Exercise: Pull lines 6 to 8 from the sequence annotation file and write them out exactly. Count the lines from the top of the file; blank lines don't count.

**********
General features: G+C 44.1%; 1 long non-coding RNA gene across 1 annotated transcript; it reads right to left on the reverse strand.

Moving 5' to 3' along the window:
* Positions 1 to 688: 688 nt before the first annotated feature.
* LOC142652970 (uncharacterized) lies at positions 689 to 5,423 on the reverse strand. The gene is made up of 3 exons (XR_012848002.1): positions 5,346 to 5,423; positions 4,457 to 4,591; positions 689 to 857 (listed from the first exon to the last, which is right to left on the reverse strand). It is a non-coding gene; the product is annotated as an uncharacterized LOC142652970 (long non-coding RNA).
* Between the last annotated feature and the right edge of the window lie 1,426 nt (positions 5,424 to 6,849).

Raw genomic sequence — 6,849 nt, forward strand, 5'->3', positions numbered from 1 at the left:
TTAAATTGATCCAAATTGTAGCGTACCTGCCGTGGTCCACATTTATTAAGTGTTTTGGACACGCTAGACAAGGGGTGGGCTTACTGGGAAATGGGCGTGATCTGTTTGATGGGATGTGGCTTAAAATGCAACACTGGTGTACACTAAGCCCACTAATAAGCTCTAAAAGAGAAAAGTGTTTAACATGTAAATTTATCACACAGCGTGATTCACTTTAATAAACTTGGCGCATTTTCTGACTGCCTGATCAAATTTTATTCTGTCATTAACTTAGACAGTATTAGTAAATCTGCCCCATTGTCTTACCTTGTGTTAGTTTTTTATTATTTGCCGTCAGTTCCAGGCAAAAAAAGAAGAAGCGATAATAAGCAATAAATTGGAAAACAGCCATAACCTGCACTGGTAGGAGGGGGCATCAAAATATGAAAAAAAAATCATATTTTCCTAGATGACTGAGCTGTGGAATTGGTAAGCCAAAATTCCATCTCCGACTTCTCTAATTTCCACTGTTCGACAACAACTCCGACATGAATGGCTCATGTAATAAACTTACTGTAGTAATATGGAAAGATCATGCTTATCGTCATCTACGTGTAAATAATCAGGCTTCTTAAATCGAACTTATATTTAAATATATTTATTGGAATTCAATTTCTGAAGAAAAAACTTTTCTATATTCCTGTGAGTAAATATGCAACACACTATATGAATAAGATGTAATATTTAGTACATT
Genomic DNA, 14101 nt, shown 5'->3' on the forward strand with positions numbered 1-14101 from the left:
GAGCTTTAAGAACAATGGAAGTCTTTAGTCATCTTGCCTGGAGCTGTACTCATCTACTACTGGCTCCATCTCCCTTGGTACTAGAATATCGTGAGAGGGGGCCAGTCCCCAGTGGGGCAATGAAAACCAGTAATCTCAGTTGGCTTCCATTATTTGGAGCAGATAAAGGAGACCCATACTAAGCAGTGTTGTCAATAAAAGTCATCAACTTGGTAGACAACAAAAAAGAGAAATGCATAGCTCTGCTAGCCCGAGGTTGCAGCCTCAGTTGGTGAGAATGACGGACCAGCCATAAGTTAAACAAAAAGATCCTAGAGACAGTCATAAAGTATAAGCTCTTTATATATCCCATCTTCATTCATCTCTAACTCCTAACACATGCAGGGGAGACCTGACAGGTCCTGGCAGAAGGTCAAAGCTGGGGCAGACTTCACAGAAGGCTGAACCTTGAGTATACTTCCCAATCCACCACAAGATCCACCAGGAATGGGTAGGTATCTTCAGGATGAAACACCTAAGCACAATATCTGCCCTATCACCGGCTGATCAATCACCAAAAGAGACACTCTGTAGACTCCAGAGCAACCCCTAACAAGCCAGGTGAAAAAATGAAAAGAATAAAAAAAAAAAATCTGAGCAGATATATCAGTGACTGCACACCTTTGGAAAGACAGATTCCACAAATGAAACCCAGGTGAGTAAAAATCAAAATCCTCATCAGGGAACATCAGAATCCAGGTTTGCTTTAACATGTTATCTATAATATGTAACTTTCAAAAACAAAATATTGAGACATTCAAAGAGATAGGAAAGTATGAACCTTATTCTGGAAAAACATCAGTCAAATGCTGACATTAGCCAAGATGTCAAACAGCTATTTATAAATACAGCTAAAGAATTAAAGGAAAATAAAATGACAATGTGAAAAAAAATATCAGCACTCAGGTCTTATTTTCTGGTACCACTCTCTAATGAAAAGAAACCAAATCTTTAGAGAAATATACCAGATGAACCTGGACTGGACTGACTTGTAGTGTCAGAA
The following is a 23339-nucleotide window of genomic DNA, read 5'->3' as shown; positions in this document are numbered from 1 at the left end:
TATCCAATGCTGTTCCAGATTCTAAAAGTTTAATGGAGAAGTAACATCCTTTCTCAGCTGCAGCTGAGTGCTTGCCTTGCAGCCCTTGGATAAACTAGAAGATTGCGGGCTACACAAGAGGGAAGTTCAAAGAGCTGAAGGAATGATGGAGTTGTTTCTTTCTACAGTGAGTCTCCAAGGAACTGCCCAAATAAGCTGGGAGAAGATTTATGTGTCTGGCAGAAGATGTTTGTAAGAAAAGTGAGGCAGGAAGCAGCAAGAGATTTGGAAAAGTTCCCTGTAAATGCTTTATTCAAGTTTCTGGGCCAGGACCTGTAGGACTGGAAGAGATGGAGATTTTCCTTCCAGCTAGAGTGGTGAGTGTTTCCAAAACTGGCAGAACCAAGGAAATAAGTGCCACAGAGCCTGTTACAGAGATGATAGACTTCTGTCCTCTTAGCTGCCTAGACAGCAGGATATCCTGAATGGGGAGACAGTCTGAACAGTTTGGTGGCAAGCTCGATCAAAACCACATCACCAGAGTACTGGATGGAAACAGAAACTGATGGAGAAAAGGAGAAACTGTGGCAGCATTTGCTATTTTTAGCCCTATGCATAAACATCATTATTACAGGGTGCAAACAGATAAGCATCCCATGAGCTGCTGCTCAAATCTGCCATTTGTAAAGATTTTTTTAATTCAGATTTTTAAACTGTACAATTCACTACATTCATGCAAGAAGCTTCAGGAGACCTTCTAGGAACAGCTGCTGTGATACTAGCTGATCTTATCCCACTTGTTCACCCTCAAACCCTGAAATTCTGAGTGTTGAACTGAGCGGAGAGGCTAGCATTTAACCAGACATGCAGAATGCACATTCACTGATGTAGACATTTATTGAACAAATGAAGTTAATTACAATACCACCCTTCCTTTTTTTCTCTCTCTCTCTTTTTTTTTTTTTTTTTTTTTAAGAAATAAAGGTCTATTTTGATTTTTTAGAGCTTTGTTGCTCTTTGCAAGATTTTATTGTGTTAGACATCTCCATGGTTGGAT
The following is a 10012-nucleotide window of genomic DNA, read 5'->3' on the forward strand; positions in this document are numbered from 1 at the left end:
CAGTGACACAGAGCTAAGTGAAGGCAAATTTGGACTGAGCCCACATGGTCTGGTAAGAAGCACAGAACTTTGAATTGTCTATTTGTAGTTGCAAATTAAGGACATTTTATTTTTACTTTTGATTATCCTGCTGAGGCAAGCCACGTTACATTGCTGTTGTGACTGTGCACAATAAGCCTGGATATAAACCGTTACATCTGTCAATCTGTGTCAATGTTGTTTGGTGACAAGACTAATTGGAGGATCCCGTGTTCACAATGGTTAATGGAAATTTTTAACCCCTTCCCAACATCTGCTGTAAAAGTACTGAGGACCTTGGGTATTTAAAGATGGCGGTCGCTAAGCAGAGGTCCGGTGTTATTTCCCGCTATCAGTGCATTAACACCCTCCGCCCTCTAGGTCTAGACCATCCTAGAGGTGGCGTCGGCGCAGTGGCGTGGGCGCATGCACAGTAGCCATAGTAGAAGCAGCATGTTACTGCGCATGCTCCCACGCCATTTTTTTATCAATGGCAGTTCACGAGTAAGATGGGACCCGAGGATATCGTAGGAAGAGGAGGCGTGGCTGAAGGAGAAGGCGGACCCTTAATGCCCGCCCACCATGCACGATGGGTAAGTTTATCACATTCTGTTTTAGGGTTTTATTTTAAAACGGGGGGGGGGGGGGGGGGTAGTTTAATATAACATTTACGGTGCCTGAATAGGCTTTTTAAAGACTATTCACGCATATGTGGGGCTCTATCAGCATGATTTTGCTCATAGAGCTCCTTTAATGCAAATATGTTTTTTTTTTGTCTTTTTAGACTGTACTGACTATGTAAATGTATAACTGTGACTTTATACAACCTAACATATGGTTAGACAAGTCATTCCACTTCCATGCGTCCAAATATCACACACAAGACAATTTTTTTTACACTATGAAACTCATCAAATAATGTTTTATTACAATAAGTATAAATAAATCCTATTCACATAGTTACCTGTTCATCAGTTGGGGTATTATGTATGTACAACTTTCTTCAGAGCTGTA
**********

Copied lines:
Raw genomic sequence — 6,849 nt, forward strand, 5'->3', positions numbered from 1 at the left:
TTAAATTGATCCAAATTGTAGCGTACCTGCCGTGGTCCACATTTATTAAGTGTTTTGGACACGCTAGACAAGGGGTGGGCTTACTGGGAAATGGGCGTGATCTGTTTGATGGGATGTGGCTTAAAATGCAACACTGGTGTACACTAAGCCCACTAATAAGCTCTAAAAGAGAAAAGTGTTTAACATGTAAATTTATCACACAGCGTGATTCACTTTAATAAACTTGGCGCATTTTCTGACTGCCTGATCAAATTTTATTCTGTCATTAACTTAGACAGTATTAGTAAATCTGCCCCATTGTCTTACCTTGTGTTAGTTTTTTATTATTTGCCGTCAGTTCCAGGCAAAAAAAGAAGAAGCGATAATAAGCAATAAATTGGAAAACAGCCATAACCTGCACTGGTAGGAGGGGGCATCAAAATATGAAAAAAAAATCATATTTTCCTAGATGACTGAGCTGTGGAATTGGTAAGCCAAAATTCCATCTCCGACTTCTCTAATTTCCACTGTTCGACAACAACTCCGACATGAATGGCTCATGTAATAAACTTACTGTAGTAATATGGAAAGATCATGCTTATCGTCATCTACGTGTAAATAATCAGGCTTCTTAAATCGAACTTATATTTAAATATATTTATTGGAATTCAATTTCTGAAGAAAAAACTTTTCTATATTCCTGTGAGTAAATATGCAACACACTATATGAATAAGATGTAATATTTAGTACATT
Genomic DNA, 14101 nt, shown 5'->3' on the forward strand with positions numbered 1-14101 from the left: